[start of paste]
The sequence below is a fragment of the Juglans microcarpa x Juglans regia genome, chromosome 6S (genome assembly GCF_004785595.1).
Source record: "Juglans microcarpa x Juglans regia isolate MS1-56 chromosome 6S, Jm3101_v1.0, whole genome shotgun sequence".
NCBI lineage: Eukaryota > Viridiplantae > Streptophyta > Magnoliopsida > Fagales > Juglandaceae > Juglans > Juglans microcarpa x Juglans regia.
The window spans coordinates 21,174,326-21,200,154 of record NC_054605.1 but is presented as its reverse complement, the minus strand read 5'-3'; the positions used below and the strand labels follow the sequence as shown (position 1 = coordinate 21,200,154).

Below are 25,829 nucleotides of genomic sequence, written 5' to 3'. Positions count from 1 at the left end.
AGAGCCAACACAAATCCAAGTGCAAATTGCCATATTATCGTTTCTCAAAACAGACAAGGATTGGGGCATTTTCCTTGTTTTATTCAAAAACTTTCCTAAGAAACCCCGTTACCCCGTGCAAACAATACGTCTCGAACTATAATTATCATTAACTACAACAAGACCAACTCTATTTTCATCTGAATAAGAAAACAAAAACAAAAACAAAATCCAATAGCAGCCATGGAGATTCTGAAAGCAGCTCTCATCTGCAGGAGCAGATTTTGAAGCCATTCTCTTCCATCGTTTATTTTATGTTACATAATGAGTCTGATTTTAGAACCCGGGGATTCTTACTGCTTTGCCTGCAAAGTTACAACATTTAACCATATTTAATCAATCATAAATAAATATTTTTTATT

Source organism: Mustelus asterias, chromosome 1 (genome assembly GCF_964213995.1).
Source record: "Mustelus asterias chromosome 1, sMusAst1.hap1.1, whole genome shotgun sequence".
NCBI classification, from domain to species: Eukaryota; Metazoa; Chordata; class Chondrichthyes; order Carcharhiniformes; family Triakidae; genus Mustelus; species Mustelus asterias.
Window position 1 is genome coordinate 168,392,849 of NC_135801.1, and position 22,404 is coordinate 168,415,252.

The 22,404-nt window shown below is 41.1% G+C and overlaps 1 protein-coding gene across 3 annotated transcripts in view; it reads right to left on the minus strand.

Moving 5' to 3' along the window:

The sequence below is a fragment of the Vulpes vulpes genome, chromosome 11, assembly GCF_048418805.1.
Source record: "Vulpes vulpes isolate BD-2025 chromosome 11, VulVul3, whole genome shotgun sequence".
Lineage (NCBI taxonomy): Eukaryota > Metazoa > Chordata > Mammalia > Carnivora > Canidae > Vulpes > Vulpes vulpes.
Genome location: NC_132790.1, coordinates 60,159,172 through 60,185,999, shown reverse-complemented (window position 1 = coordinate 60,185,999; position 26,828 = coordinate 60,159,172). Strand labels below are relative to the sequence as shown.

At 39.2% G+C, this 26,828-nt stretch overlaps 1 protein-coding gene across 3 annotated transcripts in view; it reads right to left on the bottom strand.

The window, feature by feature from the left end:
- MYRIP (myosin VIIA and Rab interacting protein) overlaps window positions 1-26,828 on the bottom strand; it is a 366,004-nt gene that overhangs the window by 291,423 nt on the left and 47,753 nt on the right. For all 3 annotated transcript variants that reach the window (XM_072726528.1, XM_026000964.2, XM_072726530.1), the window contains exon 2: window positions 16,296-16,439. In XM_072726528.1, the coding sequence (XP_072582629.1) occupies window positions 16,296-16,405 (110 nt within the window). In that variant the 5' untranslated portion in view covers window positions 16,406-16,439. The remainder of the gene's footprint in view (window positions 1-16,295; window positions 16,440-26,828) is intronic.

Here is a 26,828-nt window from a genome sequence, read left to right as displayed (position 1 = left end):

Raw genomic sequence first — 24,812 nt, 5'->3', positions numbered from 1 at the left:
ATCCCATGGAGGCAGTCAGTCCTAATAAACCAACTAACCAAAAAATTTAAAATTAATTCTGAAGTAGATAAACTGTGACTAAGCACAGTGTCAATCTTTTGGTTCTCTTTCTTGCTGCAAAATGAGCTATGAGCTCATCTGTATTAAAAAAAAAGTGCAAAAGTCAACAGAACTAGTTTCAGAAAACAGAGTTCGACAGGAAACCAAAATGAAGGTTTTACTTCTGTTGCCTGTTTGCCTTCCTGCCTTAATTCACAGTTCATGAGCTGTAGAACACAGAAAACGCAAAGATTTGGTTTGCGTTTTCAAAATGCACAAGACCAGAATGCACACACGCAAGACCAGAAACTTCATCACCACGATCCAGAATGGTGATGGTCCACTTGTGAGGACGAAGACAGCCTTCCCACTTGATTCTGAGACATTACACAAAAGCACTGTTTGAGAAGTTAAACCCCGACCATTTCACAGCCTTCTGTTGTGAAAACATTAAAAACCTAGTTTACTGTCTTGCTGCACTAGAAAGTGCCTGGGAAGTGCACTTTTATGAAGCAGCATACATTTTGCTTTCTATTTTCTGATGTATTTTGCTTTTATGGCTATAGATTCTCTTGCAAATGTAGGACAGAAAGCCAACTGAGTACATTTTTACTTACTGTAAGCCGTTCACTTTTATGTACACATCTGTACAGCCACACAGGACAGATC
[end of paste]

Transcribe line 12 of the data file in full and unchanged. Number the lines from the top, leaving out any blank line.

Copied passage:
Moving 5' to 3' along the window: